The intervention by Ken Clarke on this subject in todays Observer seems to miss on several levels: Firstly to suggest that the “Tory party must shun wealthy donors to avoid scandal” is entirely out of touch. The scandal is already a reality and I suspect that these donors will be a great deal more difficult to disconnect from the Party than the optimistic Ken Clarke suggests in his article. They have already made their investment and they are not going to walk away without a return that they are willing to accept. That is why this issue is so toxic.
Then there is a failure in suggesting that what is needed is a cap on donors and public funding to make up the difference. Public funding is already in place, and if anything some of this needs to be removed, not increased. At present we provide around £8M a year to the major political parties. Most of this goes to the opposition party(s) to rebalance the income provided by the taxpayer to the Government who of course get funding in the form of Cabinet salaries and chauffer driven cars. It seems clear that this funding is unnecessary, just as most of the spending on the cars are unnecessary. In any event the funding is in addition to the salaries and expenses paid to our MPs and Lords, all of which reflects and helps to fund those working for the parties.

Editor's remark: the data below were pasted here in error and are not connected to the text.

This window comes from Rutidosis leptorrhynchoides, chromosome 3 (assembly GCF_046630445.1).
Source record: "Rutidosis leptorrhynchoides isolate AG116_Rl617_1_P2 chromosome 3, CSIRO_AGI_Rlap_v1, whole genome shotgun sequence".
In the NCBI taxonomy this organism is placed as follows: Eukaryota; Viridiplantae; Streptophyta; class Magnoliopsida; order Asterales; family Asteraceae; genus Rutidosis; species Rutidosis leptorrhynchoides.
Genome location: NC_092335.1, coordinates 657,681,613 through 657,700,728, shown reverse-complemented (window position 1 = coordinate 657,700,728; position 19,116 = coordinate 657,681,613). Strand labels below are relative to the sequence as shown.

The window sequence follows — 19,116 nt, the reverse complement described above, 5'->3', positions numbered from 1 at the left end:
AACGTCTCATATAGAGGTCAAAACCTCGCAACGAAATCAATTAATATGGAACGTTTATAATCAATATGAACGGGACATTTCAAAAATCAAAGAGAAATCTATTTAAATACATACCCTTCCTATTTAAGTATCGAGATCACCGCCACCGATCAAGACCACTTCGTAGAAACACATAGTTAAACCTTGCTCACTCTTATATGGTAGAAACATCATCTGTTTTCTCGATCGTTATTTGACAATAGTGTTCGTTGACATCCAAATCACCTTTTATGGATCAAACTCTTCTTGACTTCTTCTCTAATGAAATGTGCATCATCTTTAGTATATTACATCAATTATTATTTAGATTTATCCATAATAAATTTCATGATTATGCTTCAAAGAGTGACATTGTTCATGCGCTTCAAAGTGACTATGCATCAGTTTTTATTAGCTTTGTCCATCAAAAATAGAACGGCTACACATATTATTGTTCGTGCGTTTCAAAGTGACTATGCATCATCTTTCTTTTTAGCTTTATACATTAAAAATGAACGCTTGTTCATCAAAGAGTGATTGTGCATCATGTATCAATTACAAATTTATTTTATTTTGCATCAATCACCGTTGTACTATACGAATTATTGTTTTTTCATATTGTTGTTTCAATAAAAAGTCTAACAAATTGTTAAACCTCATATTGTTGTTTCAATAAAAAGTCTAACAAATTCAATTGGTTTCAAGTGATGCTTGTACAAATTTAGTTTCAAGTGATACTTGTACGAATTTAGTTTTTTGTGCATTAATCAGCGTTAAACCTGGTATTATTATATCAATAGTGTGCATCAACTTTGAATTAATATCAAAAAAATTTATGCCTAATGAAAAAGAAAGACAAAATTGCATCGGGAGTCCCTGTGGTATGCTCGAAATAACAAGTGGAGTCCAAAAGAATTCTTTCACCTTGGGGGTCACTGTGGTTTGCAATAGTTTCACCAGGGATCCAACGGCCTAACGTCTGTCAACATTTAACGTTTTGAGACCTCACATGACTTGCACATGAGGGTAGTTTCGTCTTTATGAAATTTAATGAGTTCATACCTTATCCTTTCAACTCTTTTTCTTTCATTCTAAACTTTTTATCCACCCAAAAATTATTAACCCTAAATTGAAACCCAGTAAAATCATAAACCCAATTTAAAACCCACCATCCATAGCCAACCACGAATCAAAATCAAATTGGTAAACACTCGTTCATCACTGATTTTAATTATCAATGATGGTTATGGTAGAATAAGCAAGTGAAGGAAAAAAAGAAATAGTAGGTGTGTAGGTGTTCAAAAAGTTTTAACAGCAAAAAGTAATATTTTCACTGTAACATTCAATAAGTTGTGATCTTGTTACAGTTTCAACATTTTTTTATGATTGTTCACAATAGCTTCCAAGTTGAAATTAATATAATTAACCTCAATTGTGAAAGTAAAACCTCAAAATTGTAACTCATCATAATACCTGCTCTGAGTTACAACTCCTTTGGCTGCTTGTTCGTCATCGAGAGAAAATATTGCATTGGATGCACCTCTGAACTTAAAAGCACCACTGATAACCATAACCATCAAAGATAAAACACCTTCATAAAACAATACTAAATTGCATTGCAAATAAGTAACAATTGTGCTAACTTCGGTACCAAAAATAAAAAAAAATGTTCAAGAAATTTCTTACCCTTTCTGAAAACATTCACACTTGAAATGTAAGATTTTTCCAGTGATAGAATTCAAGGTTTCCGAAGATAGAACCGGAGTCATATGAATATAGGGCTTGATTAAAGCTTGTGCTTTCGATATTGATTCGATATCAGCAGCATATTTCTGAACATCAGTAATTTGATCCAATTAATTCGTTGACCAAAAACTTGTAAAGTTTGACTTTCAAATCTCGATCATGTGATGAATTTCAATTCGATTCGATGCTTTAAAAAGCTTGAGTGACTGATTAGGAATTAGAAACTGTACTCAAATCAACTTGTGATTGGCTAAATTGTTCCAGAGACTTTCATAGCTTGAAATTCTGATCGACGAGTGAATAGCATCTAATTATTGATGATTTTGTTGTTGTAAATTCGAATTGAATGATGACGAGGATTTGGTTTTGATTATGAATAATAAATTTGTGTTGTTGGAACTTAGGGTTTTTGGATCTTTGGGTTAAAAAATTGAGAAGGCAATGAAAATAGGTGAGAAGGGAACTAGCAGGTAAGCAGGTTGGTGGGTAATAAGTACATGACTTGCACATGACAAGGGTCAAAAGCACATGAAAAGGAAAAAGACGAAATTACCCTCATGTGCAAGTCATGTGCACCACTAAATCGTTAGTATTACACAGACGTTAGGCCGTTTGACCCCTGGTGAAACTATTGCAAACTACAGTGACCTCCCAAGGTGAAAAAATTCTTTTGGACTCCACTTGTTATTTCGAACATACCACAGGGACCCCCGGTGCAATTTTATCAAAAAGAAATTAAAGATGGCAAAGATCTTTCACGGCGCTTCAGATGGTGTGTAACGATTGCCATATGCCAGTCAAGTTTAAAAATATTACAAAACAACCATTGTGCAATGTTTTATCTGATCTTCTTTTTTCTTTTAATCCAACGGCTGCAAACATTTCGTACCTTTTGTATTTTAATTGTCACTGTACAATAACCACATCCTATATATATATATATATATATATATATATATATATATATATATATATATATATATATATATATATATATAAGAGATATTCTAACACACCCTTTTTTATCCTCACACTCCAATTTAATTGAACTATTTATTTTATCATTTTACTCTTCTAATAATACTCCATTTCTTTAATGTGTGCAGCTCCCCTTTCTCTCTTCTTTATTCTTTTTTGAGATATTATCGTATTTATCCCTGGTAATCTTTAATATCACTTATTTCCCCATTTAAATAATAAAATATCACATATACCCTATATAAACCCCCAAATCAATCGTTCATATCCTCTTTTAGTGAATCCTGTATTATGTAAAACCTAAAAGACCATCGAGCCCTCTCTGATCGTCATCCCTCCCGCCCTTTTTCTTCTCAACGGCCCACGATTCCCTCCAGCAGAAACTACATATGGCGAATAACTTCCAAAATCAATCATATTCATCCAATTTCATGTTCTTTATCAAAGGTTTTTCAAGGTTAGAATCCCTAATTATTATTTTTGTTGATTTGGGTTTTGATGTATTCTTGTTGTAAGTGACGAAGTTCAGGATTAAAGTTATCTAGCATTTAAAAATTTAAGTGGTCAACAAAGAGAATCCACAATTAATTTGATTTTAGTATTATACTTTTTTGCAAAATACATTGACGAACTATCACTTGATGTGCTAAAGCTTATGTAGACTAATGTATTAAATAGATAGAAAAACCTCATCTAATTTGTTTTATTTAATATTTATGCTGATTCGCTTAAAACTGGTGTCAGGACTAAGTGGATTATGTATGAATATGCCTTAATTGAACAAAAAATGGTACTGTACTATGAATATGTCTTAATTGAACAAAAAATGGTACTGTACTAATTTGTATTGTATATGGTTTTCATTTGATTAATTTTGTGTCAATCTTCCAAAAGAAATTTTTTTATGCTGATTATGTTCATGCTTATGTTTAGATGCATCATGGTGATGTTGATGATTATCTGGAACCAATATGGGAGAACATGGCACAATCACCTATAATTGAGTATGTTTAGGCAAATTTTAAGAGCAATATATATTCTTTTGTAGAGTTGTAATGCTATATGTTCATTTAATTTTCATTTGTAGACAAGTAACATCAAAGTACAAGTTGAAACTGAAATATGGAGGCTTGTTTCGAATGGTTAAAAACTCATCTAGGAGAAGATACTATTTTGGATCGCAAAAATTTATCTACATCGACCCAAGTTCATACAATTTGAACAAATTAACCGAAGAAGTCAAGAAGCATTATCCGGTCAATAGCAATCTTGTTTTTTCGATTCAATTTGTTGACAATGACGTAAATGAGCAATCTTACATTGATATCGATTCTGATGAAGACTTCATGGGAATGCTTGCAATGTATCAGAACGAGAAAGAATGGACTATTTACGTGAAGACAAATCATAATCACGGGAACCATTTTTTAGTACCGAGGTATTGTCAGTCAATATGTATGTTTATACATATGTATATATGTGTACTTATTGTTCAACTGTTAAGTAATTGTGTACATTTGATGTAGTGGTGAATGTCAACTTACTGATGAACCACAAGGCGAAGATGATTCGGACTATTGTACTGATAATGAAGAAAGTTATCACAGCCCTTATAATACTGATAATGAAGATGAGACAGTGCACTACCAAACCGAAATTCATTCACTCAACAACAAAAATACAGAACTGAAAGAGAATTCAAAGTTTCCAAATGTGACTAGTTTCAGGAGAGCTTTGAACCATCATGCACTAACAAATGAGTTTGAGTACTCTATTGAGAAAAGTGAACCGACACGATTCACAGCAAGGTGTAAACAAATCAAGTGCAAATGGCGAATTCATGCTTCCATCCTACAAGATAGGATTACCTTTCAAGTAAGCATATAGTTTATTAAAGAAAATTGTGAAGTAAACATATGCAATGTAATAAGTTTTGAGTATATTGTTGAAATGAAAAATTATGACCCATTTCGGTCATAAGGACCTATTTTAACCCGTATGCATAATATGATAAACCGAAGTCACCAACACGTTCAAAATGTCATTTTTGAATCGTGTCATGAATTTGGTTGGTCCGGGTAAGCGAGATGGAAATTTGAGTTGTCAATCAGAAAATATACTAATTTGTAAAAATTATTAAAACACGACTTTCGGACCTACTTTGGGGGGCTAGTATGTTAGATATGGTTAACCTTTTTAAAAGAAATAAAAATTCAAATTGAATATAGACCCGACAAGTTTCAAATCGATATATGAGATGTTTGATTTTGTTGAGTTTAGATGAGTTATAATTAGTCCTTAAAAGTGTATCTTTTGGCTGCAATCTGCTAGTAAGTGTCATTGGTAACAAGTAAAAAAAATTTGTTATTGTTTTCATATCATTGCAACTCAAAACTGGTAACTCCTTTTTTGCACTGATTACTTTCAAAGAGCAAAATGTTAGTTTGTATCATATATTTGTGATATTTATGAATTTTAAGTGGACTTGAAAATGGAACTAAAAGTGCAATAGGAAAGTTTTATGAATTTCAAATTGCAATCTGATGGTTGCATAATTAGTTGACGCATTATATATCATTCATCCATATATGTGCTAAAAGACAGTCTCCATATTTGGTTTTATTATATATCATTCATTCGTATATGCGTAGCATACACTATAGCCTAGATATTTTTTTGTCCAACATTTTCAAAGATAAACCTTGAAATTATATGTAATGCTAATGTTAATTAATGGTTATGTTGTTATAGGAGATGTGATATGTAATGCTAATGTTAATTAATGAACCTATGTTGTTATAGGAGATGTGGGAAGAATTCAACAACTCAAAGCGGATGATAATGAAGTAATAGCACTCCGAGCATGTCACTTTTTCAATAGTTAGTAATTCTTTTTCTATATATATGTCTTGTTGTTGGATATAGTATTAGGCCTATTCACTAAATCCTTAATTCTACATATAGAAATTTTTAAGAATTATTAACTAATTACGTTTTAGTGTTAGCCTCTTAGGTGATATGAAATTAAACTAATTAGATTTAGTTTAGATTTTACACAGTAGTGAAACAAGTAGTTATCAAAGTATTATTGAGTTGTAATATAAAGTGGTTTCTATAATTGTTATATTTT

It is clear that all Political Parties need to have a robust cap on individual or third party donations. This needs to be low enough to avoid each organisation or individual from being seen to buy influence with people who may go on to set our laws. There must also be an end to large fundraising events when powerful individuals can pay to go shopping with Cabinet Ministers or have dinner on the table with party dignitaries. That is where the corruption looks most extreme. The names of those who attend the so called Black and White ball is kept out of the public domain, yet the Tory party claim they are committed to transparency.
One of the most insidious parts of the political funding debate is the link between political parties and the honours system. It is clear that this must be ended immediately.
Finally we need a reality check. I ran a campaign for election and spent 1% of the sum spent by the winning candidate, yet I received around half as many votes. I spent 7% of the amount spent by the candidate who came second yet we each received a similar number of votes. The parties claim they need to spend Millions on campaigns and on the organisation of their parties. This is pure nonsense. If I can campaign on such a small sum, then the parties could do the same. That they won’t is the real corruption and why Ken is too late to avoid the scandal he is so concerned about.